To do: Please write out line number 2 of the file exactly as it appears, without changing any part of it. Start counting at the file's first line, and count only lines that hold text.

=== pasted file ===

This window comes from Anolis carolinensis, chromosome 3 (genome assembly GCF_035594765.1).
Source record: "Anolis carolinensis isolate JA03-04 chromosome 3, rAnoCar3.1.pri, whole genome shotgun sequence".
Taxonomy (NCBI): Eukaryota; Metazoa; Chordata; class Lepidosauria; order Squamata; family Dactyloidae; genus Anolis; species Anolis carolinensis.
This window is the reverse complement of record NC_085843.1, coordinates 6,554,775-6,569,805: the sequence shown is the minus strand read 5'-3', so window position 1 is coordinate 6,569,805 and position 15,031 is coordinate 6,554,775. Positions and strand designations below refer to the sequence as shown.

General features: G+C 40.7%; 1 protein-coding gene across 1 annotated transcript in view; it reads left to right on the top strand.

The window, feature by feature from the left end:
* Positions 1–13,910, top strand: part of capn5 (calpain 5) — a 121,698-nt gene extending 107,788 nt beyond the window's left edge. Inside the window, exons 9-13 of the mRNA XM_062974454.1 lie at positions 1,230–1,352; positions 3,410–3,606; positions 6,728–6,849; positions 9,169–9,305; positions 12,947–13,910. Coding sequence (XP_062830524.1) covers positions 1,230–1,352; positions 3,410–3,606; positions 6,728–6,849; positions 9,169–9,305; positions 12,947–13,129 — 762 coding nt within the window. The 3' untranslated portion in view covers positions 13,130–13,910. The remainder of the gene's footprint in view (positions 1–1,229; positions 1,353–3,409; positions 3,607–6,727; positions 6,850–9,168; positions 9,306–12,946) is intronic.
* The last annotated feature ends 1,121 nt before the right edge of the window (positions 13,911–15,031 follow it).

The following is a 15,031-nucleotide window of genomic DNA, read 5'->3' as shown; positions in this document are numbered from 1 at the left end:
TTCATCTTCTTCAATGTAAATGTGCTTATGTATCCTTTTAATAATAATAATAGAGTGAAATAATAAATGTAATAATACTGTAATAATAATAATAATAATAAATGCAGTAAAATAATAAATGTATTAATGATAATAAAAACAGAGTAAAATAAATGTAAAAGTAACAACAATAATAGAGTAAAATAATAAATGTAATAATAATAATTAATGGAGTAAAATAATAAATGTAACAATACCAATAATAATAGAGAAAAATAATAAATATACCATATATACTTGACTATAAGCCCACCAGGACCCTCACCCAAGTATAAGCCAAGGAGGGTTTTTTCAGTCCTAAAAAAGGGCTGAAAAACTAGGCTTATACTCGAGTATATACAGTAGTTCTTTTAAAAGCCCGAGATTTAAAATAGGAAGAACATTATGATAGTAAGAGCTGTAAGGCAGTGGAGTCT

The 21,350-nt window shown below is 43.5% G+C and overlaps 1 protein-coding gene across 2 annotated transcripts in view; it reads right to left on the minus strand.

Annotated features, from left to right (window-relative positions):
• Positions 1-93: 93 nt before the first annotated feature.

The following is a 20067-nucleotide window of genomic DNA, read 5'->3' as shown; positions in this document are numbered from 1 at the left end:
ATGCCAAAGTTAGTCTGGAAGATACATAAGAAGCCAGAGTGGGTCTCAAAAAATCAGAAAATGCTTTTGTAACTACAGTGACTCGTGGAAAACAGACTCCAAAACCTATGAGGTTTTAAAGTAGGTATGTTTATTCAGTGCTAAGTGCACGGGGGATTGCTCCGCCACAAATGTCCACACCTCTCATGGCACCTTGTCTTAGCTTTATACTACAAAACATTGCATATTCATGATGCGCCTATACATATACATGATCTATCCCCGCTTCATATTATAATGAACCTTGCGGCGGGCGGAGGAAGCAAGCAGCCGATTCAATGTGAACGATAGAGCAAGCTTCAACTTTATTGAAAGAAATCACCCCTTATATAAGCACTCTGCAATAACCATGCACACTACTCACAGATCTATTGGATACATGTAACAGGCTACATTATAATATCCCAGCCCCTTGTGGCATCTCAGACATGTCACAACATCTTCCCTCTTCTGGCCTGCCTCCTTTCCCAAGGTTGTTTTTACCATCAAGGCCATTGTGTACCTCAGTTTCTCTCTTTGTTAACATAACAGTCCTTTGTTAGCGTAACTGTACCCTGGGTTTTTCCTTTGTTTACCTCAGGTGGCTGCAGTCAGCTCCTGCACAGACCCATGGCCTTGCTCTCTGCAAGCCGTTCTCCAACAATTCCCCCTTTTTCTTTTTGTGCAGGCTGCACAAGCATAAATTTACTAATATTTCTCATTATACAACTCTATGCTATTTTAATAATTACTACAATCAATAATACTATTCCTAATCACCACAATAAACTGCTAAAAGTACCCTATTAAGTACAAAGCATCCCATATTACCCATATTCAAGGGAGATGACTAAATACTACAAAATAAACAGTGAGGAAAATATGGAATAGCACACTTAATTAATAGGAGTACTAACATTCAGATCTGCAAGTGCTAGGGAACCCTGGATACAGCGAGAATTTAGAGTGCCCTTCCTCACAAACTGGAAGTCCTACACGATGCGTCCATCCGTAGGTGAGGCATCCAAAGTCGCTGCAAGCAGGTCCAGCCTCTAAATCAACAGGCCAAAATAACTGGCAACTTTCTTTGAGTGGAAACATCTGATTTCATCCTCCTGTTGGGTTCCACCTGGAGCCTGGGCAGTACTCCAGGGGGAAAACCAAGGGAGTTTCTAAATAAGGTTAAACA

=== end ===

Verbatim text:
Source record: "Anolis carolinensis isolate JA03-04 chromosome 3, rAnoCar3.1.pri, whole genome shotgun sequence".